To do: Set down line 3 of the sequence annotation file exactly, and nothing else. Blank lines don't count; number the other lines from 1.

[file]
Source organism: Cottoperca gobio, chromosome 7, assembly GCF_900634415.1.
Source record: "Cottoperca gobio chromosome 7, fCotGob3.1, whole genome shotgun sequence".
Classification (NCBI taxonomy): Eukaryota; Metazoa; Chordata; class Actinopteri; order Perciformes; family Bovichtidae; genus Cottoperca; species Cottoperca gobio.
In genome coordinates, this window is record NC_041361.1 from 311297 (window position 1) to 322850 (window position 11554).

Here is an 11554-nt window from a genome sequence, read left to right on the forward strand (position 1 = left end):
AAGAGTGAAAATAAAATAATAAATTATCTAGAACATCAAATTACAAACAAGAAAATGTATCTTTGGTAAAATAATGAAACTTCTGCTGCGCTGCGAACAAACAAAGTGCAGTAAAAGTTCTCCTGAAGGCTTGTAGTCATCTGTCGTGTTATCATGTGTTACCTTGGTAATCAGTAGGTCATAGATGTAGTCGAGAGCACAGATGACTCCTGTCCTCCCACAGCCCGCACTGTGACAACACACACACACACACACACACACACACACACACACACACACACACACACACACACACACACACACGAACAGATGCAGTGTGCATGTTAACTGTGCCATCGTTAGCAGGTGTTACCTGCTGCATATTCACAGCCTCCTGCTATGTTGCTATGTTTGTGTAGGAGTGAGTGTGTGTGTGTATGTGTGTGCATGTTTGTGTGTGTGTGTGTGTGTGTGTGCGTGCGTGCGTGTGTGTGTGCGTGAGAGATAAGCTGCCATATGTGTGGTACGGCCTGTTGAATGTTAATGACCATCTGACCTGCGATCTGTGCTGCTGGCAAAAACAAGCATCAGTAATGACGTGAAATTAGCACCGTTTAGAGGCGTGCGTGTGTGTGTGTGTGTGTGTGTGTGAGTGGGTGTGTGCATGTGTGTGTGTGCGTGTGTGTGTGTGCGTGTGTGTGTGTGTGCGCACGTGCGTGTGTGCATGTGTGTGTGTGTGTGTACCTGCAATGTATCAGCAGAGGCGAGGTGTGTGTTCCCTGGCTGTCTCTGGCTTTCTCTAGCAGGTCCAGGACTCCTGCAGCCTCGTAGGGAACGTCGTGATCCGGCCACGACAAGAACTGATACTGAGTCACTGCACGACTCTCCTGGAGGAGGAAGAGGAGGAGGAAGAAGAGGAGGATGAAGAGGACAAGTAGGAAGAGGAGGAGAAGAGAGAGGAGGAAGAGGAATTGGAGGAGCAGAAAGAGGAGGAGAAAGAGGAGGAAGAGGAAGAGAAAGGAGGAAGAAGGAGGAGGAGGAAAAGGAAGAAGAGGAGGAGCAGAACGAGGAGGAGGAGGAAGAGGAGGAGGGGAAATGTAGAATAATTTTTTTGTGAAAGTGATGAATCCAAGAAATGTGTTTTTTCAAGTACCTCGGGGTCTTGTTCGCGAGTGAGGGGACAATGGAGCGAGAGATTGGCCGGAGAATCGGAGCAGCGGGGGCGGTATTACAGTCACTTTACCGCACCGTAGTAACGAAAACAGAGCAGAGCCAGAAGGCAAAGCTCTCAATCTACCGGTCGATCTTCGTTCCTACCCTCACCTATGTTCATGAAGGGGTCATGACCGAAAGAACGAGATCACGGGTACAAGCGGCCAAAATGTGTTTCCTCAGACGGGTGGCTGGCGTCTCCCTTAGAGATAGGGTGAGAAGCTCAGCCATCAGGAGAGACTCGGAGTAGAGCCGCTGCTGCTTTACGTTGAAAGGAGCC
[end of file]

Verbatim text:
Classification (NCBI taxonomy): Eukaryota; Metazoa; Chordata; class Actinopteri; order Perciformes; family Bovichtidae; genus Cottoperca; species Cottoperca gobio.